US3799258 *Nov 19, 1971Mar 26, 1974Camco IncSubsurface well safety valve
US4161219 *Feb 27, 1978Jul 17, 1979Camco, IncorporatedPiston actuated well safety valve
US4716968 *Jan 12, 1987Jan 5, 1988Camco, IncorporatedDouble seated well valve
Referenced by
Citing PatentFiling datePublication dateApplicantTitle
US5564675 *Oct 19, 1994Oct 15, 1996Camco International Inc.Subsurface safety valve of minimized length
US5598864 *Oct 19, 1994Feb 4, 1997Camco International Inc.Subsurface safety valve
US6053251 *Apr 9, 1998Apr 25, 2000Halliburton Energy Services, Inc.Reduced travel operating mechanism for downhole tools
US7699108Nov 13, 2006Apr 20, 2010Baker Hughes IncorporatedDistortion compensation for rod piston bore in subsurface safety valves
US7735560 *Nov 25, 2008Jun 15, 2010Baker Hughes IncorporatedDistortion compensation for rod piston bore in subsurface safety valves
WO1996012864A1 *Oct 12, 1995May 2, 1996Camco IntSubsurface safety valve of minimized length
Classifications
U.S. Classification251/62, 166/319, 251/348
International ClassificationE21B34/10, E21B34/00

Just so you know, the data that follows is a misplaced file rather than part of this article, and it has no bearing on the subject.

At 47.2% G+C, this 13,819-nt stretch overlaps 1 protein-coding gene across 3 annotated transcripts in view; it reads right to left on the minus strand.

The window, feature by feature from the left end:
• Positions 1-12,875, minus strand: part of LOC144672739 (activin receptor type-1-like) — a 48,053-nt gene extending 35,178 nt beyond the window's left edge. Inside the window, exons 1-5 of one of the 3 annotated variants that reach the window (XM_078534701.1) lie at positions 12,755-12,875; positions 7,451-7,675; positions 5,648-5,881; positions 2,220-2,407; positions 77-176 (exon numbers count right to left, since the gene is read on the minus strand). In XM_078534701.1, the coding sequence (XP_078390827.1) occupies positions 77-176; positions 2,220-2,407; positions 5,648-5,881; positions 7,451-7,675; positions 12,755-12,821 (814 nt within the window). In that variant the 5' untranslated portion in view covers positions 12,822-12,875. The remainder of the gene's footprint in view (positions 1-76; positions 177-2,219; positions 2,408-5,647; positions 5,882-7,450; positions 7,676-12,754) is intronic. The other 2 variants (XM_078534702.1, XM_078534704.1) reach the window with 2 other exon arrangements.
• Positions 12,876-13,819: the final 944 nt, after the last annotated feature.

Cooperative ClassificationE21B2034/005, E21B34/10
European ClassificationE21B34/10
Legal Events
DateCodeEventDescription
Feb 8, 2001FPAYFee payment
Year of fee payment: 12
Feb 18, 1997FPAYFee payment
Year of fee payment: 8
Feb 3, 1993FPAYFee payment
Year of fee payment: 4
Sep 25, 1990CCCertificate of correction
Jul 9, 1990ASAssignment
Owner name: CAMCO INTERNATIONAL INC., A CORP. OF DE, DELAWARE
Free format text: MERGER;ASSIGNOR:CAMCO, INCORPORATED, A CORP. OF TX.;REEL/FRAME:005366/0664
Effective date: 19891220
Apr 6, 1989ASAssignment
Owner name: CAMCO, INCORPORATED, HOUSTON, TEXAS, A CORP. OF TE
Free format text: ASSIGNMENT OF ASSIGNORS INTEREST.;ASSIGNORS:BLIZZARD, WILLIAM A.;PRINGLE, RONALD E.;REEL/FRAME:005061/0296
Effective date: 19890330